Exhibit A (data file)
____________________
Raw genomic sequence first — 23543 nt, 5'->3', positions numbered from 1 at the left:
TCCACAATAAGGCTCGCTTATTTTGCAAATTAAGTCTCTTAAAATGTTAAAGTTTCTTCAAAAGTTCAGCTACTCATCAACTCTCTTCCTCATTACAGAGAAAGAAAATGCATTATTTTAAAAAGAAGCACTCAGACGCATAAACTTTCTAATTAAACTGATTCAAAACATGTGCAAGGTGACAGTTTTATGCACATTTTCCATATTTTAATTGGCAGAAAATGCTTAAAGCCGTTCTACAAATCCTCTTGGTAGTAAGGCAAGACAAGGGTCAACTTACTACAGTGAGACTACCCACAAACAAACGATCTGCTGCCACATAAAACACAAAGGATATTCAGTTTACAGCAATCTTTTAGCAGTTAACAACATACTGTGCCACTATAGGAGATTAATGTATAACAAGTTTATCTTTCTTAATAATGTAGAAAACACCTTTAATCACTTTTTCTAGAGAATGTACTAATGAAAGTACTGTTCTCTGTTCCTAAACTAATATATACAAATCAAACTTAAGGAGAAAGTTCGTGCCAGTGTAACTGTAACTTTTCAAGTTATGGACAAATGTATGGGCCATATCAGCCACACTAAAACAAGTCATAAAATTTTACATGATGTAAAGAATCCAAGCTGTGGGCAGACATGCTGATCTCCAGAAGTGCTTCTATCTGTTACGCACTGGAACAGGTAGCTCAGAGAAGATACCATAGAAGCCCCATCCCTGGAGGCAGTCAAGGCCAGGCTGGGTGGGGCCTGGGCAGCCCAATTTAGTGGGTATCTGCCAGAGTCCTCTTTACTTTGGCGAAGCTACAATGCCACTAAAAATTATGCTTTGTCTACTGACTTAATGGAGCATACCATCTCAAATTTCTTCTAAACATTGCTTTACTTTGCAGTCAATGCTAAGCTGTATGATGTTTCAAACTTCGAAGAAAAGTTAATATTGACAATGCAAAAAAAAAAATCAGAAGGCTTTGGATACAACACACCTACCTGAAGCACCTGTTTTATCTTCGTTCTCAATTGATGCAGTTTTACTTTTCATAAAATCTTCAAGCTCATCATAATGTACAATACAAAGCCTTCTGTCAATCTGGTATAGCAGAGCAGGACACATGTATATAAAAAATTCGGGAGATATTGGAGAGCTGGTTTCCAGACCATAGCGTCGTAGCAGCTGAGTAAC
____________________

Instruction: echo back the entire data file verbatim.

Raw genomic sequence first — 23543 nt, 5'->3', positions numbered from 1 at the left:
TCCACAATAAGGCTCGCTTATTTTGCAAATTAAGTCTCTTAAAATGTTAAAGTTTCTTCAAAAGTTCAGCTACTCATCAACTCTCTTCCTCATTACAGAGAAAGAAAATGCATTATTTTAAAAAGAAGCACTCAGACGCATAAACTTTCTAATTAAACTGATTCAAAACATGTGCAAGGTGACAGTTTTATGCACATTTTCCATATTTTAATTGGCAGAAAATGCTTAAAGCCGTTCTACAAATCCTCTTGGTAGTAAGGCAAGACAAGGGTCAACTTACTACAGTGAGACTACCCACAAACAAACGATCTGCTGCCACATAAAACACAAAGGATATTCAGTTTACAGCAATCTTTTAGCAGTTAACAACATACTGTGCCACTATAGGAGATTAATGTATAACAAGTTTATCTTTCTTAATAATGTAGAAAACACCTTTAATCACTTTTTCTAGAGAATGTACTAATGAAAGTACTGTTCTCTGTTCCTAAACTAATATATACAAATCAAACTTAAGGAGAAAGTTCGTGCCAGTGTAACTGTAACTTTTCAAGTTATGGACAAATGTATGGGCCATATCAGCCACACTAAAACAAGTCATAAAATTTTACATGATGTAAAGAATCCAAGCTGTGGGCAGACATGCTGATCTCCAGAAGTGCTTCTATCTGTTACGCACTGGAACAGGTAGCTCAGAGAAGATACCATAGAAGCCCCATCCCTGGAGGCAGTCAAGGCCAGGCTGGGTGGGGCCTGGGCAGCCCAATTTAGTGGGTATCTGCCAGAGTCCTCTTTACTTTGGCGAAGCTACAATGCCACTAAAAATTATGCTTTGTCTACTGACTTAATGGAGCATACCATCTCAAATTTCTTCTAAACATTGCTTTACTTTGCAGTCAATGCTAAGCTGTATGATGTTTCAAACTTCGAAGAAAAGTTAATATTGACAATGCAAAAAAAAAAATCAGAAGGCTTTGGATACAACACACCTACCTGAAGCACCTGTTTTATCTTCGTTCTCAATTGATGCAGTTTTACTTTTCATAAAATCTTCAAGCTCATCATAATGTACAATACAAAGCCTTCTGTCAATCTGGTATAGCAGAGCAGGACACATGTATATAAAAAATTCGGGAGATATTGGAGAGCTGGTTTCCAGACCATAGCGTCGTAGCAGCTGAGTAAC